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Major Writings II - Nichiren Daishounin

No Safety in the Threefold World - Nichiren Daishounin

A Comparison of the Lotus Sutra and Other Sutras
A Ship to Cross the Sea of Suffering
Earthly Desires Are Enlightenment
Clear Sake Gosho
Letter to Niike
Letter to Domyo Zemmon
Letter to Akimoto
Letter from Sado
Reply to Nichigon-ama
Roots of Good Fortune
Reply to Jibu-bo
No Safety in the Threefold World - Nichiren Daishounin
Letter to Horen - Nichiren Daishounin
King Rinda - Nichiren Daishounin
Jozo and Jogen - Nichiren Daishounin
Bodhisattva Hachiman - Nichiren Daishounin
On Prayer - Nichiren Daishounin
The Opening of the Eyes Part I
The Opening of the Eyes Part II
Conversation between a Sage and an Unenlightened Man
Conversation between a Sage and an Unenlightened Man Part II
Establishment of the Legitimate Teaching for the Protection of the Country
How Those Initially Aspiring to the Way Can Attain Buddhahood Through the Lotus Sutra
The Learned Doctor Shan-wu-wei
The Entity of the Mystic Law
The Pure and Far-reaching Voice
Reply to Takahashi Nyudo
The Teaching, Capacity, Time, and Country
The Doctrine of Attaining Buddhahood in One's Present Form
Encouragement to a Sick Person
The Essence of the Yakuo Chapter
The Daimoku of the Lotus Sutra
The Supreme Leader of the World
The Treasure of a Filial Child
The Supremacy of the Law
Reply to Nii-ama
The Workings of Bonten and Taishaku
The Story of Ohashi no Taro
The Teaching in Accordance with the Buddha's Own Mind
The Treatment of Illness and the Points of Difference between Mahayana and Hinayana and Provisional
Repaying Debts of Gratitude
On Practicing the Buddha's Teachings
On the Urabon
Letter to the Priests of Seicho-ji
Letter to Nichimyo Shonin
Letter to Shomitsu-bo
Questions and Answers on Embracing the Lotus Sutra
Reply to Sairen-bo
Rationale for Submitting the Rissho Ankoku Ron
Persecution by Sword and Staff
Rebuking Slander of the Law and Eradicating Sins
Recitation of the Hoben and Juryo Chapters
Reply to Lord Hakiri Saburo
Reply to Yasaburo
Letter to Ichinosawa Nyudo
Letter to Myomitsu Shonin
Reply to Hoshina Goro Taro
Wu-lung and I-lung
White Horses and White Swans
The Sutra of True Requital
The Kalpa of Decrease
The Farther the Source, the Longer the Stream
The Third Doctrine
The One-eyed Turtle and the Floating Sandalwood Log
Letter to Nakaoki Nyudo
General Stone Tiger
The Heritage of the Ultimate Law of Life
Lessening the Karmic Retribution
Letter to the Brothers
Hell is the Land of Tranquil Delight
On Prolonging Life
On the Buddha's Behavior
On the Buddha's Prophecy
On the Treasure Tower
Propagation by the Wise
The Embankments of Faith
The Dragon Gate
Strategy of the Lotus Sutra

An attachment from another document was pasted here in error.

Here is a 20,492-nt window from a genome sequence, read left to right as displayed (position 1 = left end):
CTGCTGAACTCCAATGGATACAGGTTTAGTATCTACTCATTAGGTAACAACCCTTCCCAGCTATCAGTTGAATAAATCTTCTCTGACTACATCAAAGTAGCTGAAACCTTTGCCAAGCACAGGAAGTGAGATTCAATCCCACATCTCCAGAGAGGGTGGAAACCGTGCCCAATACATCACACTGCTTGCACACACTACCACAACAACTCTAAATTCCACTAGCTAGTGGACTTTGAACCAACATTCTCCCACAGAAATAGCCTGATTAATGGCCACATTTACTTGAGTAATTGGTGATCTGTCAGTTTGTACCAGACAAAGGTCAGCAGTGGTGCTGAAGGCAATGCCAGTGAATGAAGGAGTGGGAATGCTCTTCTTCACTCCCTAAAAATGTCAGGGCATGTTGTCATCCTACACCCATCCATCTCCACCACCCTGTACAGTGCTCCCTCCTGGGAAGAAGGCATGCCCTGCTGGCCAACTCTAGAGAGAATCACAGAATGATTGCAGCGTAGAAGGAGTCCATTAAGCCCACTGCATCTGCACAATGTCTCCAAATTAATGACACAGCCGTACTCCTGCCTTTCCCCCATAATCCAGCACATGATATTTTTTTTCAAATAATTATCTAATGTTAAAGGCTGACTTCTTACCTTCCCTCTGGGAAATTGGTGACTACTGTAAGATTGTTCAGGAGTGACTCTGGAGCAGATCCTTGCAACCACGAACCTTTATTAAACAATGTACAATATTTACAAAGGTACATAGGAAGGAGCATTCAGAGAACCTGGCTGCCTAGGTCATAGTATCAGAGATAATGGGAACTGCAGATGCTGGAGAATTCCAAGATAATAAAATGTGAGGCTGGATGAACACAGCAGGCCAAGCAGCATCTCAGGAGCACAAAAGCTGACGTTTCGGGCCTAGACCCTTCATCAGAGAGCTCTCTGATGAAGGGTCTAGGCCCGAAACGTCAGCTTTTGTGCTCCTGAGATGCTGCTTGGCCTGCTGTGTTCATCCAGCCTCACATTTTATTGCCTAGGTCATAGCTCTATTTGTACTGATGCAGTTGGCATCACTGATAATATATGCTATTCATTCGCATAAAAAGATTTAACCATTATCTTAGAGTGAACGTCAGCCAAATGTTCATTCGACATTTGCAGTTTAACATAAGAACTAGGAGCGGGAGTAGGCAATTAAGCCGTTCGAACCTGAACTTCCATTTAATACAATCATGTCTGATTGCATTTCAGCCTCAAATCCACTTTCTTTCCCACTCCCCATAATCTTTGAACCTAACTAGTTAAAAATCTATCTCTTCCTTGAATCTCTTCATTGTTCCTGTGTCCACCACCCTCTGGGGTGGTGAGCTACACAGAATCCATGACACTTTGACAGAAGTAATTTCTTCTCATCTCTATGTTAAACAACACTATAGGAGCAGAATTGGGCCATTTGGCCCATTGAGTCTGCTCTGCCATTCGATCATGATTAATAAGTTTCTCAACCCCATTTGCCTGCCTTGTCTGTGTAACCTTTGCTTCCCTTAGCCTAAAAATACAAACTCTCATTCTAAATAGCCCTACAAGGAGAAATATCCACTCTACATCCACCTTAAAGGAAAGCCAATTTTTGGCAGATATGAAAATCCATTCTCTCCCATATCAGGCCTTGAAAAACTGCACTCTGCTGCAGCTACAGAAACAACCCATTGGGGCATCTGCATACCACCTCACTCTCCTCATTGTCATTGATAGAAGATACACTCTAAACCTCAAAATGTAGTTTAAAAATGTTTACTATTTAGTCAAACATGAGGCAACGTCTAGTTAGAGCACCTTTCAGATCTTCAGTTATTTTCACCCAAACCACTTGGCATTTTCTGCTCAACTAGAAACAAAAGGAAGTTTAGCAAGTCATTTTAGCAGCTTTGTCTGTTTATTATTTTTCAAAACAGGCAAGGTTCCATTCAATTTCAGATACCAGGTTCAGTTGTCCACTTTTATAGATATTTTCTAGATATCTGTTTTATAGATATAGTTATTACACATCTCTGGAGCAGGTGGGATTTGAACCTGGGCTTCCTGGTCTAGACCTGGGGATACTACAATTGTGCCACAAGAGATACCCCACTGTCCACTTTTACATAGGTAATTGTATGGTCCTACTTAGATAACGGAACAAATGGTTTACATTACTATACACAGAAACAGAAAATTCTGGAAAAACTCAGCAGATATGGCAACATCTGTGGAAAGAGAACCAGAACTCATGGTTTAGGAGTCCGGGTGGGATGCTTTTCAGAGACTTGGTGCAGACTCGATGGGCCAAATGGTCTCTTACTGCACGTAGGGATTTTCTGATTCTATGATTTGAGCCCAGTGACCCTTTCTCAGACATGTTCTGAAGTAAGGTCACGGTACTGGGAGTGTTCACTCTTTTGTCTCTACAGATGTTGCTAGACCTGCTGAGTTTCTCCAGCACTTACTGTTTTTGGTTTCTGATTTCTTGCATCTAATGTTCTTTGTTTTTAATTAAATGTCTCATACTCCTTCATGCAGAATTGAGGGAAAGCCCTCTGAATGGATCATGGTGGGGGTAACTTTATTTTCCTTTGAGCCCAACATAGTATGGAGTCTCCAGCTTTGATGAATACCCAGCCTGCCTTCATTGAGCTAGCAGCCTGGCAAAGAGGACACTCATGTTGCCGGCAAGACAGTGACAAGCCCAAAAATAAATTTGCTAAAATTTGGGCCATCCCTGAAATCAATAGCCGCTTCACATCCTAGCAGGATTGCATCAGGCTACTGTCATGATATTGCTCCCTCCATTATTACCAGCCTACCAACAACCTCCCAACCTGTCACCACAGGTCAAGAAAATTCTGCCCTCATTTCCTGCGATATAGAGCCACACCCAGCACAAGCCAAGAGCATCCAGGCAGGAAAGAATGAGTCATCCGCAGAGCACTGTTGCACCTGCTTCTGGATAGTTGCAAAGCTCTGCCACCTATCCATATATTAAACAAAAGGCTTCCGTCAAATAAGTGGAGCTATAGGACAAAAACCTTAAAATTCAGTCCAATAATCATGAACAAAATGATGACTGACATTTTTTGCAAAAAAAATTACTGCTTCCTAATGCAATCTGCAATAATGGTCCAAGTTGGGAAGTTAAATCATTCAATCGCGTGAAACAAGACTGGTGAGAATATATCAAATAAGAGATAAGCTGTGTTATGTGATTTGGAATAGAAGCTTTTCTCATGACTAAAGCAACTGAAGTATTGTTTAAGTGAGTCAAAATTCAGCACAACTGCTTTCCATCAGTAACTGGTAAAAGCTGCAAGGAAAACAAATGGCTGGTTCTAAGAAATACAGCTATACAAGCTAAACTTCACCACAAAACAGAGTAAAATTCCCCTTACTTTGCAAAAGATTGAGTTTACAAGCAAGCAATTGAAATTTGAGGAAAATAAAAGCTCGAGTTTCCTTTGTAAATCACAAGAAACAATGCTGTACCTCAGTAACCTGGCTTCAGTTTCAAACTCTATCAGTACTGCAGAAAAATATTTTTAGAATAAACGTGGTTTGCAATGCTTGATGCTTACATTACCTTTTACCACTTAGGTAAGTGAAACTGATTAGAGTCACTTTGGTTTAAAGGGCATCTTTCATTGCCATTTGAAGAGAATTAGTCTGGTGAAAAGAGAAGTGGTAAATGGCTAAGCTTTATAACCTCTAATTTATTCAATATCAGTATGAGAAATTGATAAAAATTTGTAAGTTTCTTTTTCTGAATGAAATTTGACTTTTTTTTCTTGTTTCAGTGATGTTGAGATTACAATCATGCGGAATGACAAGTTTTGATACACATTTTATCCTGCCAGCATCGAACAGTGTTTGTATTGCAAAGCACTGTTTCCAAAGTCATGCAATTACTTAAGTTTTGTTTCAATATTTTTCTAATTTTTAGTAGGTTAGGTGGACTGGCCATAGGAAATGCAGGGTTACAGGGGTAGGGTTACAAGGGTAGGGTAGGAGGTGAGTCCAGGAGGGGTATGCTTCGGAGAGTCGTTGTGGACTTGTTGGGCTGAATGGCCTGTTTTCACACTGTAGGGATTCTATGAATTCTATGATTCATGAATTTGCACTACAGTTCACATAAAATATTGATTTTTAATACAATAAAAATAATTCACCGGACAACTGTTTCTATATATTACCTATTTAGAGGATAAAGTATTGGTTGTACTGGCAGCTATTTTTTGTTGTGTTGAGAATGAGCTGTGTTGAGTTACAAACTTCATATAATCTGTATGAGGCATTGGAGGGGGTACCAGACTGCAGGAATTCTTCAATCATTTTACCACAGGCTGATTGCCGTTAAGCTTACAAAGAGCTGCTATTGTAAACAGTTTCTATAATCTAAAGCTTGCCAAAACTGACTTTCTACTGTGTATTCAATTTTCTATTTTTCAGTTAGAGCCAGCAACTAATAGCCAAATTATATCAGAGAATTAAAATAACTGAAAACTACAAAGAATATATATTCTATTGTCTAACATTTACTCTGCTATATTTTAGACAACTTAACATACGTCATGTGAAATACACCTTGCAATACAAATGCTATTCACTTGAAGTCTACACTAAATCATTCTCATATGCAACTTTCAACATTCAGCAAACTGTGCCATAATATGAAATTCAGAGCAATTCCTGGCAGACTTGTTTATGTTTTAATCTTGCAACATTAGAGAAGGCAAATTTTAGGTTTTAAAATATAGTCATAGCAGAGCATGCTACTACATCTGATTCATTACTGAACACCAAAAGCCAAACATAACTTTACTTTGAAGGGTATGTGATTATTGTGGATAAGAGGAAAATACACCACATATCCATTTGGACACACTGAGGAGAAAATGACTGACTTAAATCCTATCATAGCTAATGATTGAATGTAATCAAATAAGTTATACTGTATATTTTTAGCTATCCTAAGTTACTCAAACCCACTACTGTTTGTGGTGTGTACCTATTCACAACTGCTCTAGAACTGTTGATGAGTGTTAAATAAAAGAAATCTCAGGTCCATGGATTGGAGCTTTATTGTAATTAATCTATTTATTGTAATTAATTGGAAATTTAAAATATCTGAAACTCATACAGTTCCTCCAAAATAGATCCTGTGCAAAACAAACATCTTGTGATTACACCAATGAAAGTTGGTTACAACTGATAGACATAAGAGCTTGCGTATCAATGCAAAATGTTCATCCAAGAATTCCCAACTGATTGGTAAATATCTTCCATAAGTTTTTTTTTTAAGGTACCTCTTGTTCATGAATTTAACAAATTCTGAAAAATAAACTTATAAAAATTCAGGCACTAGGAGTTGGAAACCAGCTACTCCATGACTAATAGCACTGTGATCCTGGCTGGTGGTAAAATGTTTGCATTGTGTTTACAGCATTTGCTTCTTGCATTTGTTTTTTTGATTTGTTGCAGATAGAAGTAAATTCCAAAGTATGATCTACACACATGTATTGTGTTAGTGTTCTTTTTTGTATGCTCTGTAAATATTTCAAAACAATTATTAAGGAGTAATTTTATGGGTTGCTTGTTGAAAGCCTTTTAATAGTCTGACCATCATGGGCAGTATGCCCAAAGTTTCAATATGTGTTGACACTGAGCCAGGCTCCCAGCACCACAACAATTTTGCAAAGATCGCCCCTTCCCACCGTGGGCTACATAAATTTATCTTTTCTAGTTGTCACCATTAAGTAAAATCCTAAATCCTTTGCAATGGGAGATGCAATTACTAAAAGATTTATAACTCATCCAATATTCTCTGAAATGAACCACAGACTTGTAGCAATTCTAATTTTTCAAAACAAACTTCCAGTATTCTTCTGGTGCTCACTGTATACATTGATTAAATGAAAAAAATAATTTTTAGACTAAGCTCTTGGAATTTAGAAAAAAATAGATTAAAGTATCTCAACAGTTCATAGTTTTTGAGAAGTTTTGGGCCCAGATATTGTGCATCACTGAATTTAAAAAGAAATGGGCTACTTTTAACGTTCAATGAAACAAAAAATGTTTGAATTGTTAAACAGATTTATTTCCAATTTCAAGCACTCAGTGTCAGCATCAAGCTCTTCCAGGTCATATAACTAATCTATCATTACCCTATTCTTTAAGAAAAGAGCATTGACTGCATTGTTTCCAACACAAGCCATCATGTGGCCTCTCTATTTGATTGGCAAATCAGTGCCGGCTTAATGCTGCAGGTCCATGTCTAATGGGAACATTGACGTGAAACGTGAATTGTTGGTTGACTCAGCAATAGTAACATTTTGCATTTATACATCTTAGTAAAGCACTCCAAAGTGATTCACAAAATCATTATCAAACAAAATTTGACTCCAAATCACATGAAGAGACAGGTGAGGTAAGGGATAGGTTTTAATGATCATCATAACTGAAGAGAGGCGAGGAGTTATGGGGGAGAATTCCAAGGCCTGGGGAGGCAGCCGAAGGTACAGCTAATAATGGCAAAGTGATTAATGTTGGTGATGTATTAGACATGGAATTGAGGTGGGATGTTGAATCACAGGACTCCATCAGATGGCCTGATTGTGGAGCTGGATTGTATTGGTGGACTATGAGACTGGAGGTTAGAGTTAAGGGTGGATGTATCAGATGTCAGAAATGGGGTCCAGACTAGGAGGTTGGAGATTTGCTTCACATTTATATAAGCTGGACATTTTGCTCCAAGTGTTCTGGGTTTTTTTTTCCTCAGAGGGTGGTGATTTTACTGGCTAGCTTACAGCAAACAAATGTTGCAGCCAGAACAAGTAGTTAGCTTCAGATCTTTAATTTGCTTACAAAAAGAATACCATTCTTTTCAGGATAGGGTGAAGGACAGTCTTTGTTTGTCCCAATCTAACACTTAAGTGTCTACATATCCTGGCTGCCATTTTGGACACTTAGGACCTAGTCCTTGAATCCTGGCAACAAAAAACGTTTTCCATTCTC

Reply to Kyo-o
The Person and the Law
The One Essential Phrase
The Gift of Rice
The Real Aspect of the Gohonzon
Letter of Petition from Yorimoto
Introduction and Preface to the Ongi Kuden: Namu Myoho Renge Kyo [Devotion to the Lotus Sutra]
Muryogi Sutra [Sutra of Innumerable Meanings]
Chapter 3: Simile and Parable [Hiyu]
Chapter 4: Faith and Understanding [Shinge]
Chapter 6: Prediction [Juki]
Chapter 7: Phantom City [Kejoyu]
Chapter 8: Prophecy of Enlightenment for Five Hundred Disciples [Gohyaku Deshi Juki]

No Safety in the Threefold World

I have received the various articles you sent me.

Concerned about my life in the mountains, you

had your messenger plow through the snow to

call on me. Your sincerity has no doubt been

recognized by the Lotus Sutra and the ten demon


The Nirvana Sutra states, "Human life runs its

course more swiftly than a mountain stream; the

person here today will not likely be here

tomorrow." The Maya Sutra reads, "Imagine, for

instance, a flock of sheep being driven by a

chandala to the slaughterhouse. Human life is

exactly the same; step by step one approaches

the place of death." The Lotus Sutra states,

"There is no safety in the threefold world; it is like

a burning house, replete with a multitude of

sufferings, truly to be feared,..."

In these passages from the sutras, our

compassionate father, the World-Honored One

of Great Enlightenment, admonishes the ordinary

persons of the latter age, warning them, his

ignorant children. Nevertheless, they do not

awaken for even one instant; nor do they

conceive a desire to attain the way for even a

single moment. In order to decorate their bodies,

which, if abandoned in the fields, would be

stripped naked overnight, they spend their time

striving to pile up articles of clothing.

When their lives come to an end, within three

days their bodies will turn into water that washes

away, into dust that mixes with the earth, and into

smoke that rises up into the sky, leaving no trace

behind. Nevertheless, they seek to nurture these

bodies and to amass great wealth.

This principle has been known since ancient

times, but today the situation is pitiable. The

country of Japan has been visited by continuous

famine for the last several years, and supplies of

food and clothing are exhausted. The domestic

animals have all been consumed, and persons

who eat human flesh are appearing. They tear

flesh from the bodies of the dead, children and

the sick, mix it with fish or deer meat, and sell it.